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Early Double Triodes (part two)

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Early production sample of the LV12 with cock pit housing and connection.

 

Are these the earliest examples of a miniature double triode?  Are these the forerunners of the the 12AX7?

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Early Double Triodes (part one)

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Early developments of the LV12

Circa 1943 button construction double triode prototype.  Countained within a side contact envelope with 8 pin round base connected inline to a comb support

 

Is this one of the forerunners of the 12AX7?

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Mullard 1768

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We have very little information on this valve, but believe it to be a double anode gas filled rectifier

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A bit of fun... What is it?

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We came across this valve in an unmarked box.  There are no markings on the valve, we are not sure what it is!  If anyone has any ideas, post below.  If anyone is able to help us identify it then we'll give you a credit to spend at our online shop as a thank-you!

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Museum pieces: EBL1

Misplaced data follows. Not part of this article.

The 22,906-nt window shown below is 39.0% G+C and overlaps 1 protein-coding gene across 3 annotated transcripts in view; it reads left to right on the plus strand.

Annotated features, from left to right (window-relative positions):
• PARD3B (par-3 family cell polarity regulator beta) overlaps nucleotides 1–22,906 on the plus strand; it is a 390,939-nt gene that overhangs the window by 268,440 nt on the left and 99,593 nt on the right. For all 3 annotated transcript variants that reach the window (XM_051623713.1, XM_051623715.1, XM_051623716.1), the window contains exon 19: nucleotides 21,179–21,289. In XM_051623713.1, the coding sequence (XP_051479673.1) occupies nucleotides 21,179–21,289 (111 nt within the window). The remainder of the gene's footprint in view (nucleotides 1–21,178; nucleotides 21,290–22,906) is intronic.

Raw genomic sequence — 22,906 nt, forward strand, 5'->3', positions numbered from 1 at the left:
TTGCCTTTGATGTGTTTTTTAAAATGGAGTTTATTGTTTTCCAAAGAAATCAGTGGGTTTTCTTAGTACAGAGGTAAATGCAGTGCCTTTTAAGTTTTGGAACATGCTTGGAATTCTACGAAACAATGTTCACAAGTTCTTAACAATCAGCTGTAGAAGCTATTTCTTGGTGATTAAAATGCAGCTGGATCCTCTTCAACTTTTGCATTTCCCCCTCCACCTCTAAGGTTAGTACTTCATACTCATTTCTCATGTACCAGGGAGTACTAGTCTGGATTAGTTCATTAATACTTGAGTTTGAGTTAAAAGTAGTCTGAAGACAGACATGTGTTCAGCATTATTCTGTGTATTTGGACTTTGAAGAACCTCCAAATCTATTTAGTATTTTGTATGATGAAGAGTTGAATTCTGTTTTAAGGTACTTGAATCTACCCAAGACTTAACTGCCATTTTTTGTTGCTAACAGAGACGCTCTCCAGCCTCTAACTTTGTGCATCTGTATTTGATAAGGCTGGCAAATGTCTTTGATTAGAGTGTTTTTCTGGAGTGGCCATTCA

Philips EBL1

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Pair of mint condition Philips EBL1 from 1941.  Both valves bear the code K611-AIF.  Double diode audio output pentode, with CT8 side contact base.

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Museum pieces: Brimar Trustworthy ECC803S

Brimar 'Trustworthy' ECC803S

 

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Extremely rare, Brimar 'Trustworthy' ECC803S -with carbon laminated box anode.  The trustworthy ECC803S were assembled in 1969 at Rochester Aiport in Kent for long life telephone applications.  The code on this particular tube is 3G6/977.

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Museum pieces: Osram L30

L30 Made by Osram for the General Electric Company Ltd. of England

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Originally made in 1938, this mint tube is the actual sample supplied to the BBC research department on 30th June 1939.

 

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The L30 was approved 19th July 1939 and given the serial number 482202.  Here are the test results;

 

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We still have the orignal blue and gold box, which is in good condition despite its' age.

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Museum pieces: EL60

The EL60 is the true forerunner of the iconic EL34.

 

This tube was approved and placed in the Philips museum at Mullard in Blackburn and still has the entry code of Sept '50, the code on the base reads 57 M91.

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Believed to have been made by Philips in Eindhoven. The valve itself has rounded anode plates, square micas with ceramic insulators. The structure is connected directly to the base and has radiators at the top and bottom of the tube (four in total).  The major difference between the EL60 and the EL34 is the B9G base

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We'll get some more photos posted shortly.

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